MW: Why not? Polish can be a conceptual statement too.

JH: We always look for opportunities to collaborate with people in our local community who we genuinely admire, and this is usually irrespective of what industry they're in. For example, our polish ‘Compost’ launched with a special 2-week collaboration with our friends Courage Bagels. They offered the polish along with a caviar topped bagel that matches the ugly/pretty ethos — Our approach to all things Compost have been playfully tongue in cheek, so the goal with this collaboration was to take this a step further with something unexpected. A big part of this has been subverting what people expect from us as a "luxury" beauty or jewelry brand. I came to Ari with the idea for a sort of kitchen-sink bagel to match the compost theme. Caviar entered the picture as one of those quintessential nasty-fancy foods, and everything fell into place from there.


MW: Did you grow up wearing a lot of jewelry?

JH: No, actually. But when I was young, my grandma passed away and left behind a really lovely jewelry collection. It was a small amount of incredibly ornate vintage pieces with amazing craftsmanship and quality. Probably the biggest inspiration for my design aesthetic at J.Hannah. Quality craftsmanship is very important to me.

MW: So cool that you retained a need for quality from your grandmother. Did your family encourage your creative practice?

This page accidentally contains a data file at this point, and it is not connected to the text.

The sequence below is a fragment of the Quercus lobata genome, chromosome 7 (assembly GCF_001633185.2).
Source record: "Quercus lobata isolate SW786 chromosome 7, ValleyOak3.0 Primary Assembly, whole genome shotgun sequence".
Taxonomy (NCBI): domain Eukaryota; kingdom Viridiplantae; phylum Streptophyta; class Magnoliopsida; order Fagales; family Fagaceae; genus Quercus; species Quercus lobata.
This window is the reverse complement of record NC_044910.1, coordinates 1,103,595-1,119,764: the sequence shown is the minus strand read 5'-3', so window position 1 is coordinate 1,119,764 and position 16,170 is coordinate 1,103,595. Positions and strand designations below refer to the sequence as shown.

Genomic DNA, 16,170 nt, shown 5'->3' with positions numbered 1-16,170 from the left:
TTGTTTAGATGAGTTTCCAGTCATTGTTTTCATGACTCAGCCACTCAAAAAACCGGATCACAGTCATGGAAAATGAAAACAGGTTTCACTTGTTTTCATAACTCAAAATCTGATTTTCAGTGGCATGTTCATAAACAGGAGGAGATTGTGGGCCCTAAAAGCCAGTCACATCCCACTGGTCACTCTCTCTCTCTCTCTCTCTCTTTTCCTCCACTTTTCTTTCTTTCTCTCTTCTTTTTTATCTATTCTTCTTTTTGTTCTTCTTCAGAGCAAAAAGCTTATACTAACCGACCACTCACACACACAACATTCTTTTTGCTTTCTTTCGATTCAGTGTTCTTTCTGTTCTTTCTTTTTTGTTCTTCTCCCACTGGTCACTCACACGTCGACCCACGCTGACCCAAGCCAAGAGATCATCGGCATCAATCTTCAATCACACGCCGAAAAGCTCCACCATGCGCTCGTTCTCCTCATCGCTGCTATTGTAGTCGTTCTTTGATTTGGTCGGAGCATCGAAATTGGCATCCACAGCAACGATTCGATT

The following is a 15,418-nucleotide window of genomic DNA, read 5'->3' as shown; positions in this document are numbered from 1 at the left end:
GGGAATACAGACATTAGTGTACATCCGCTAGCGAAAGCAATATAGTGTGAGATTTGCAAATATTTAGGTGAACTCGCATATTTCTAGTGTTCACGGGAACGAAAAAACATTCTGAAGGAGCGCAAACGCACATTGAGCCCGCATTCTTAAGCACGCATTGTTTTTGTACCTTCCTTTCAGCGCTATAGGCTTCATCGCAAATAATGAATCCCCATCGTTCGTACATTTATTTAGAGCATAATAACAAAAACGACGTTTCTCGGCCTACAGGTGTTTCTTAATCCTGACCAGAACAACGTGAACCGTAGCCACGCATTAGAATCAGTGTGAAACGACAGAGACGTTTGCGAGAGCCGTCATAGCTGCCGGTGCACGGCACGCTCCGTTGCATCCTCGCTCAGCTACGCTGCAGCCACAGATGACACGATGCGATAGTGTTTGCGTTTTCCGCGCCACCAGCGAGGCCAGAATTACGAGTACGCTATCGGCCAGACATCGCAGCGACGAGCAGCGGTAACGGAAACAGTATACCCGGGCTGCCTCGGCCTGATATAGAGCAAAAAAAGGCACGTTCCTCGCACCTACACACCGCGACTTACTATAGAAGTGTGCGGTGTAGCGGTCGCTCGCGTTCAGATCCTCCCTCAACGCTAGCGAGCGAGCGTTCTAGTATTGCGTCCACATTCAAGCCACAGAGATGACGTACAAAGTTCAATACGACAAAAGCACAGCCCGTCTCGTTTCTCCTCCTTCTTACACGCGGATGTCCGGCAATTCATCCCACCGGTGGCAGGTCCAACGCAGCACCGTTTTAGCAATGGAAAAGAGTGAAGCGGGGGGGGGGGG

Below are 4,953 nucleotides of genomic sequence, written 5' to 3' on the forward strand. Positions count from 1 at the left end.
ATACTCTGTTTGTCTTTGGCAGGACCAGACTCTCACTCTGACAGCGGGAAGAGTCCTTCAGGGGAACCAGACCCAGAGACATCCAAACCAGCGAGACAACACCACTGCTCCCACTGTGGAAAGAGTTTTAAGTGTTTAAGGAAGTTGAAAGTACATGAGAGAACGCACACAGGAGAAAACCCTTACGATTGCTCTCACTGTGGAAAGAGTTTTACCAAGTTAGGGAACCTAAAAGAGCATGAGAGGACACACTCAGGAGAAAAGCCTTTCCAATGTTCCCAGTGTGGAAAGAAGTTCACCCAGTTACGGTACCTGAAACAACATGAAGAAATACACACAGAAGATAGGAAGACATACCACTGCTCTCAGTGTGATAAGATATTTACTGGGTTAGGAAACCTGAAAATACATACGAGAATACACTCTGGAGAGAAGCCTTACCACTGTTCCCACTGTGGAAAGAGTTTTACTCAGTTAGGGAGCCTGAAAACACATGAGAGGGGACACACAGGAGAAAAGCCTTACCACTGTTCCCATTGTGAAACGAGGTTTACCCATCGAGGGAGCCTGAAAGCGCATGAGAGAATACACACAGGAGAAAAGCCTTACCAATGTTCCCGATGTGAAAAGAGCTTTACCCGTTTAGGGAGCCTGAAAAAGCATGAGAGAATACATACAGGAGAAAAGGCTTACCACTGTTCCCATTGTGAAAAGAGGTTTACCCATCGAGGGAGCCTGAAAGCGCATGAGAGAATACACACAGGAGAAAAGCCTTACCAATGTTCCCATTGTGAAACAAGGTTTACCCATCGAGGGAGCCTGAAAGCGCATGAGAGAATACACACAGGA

JH: Definitely. My parents always encouraged me to be very creative. To this day my mom prides herself on allowing me to play with my food as a child. I’ve always been obsessed with the tiny details. When I started making jewelry, it was the meticulous level of detail that drew me in. I don't currently craft anything myself anymore, most of what we do is designed in CAD and then printed in wax and cast. I really enjoyed the process of learning metalsmithing but at a certain point it became limiting -– I was limited creatively in that the style that I actually want to communicate aesthetically did not match the type of training I had and also I was limited in only being able to sell what I myself could physically produce at the time. 

MW: It’s such a beautiful process. I remember watching jewelers in Toledo hand-hammering silver rings shopside along the streets. It was just such a meticulous level of focus they were giving to the smallest details. I was mesmerized.

JH: you’re making me want to get back to the bench!


MW: So what led you to study graphic design?

JH: When I got into Cal Poly, San Luis Obispo, graphic design made sense, but it wasn’t at an art school. I always felt so different from my peers. I didn't really find people who were interested in similar things, and there was no sense of community that  fostered creativity. I always wondered where I would be if I had gone to an art school. But, thinking back on it, I feel that part of the reason I got where I am is because I didn't have much to compare myself to. I was able to clearly see what I liked without being influenced by peers because we were into completely different things. Ultimately, I was able to focus on my interests, because I was so disinterested in what other people were doing around me.

MW: College is such a formative time for exploring your interests. I can see how that would lead to a sense of security in your own direction.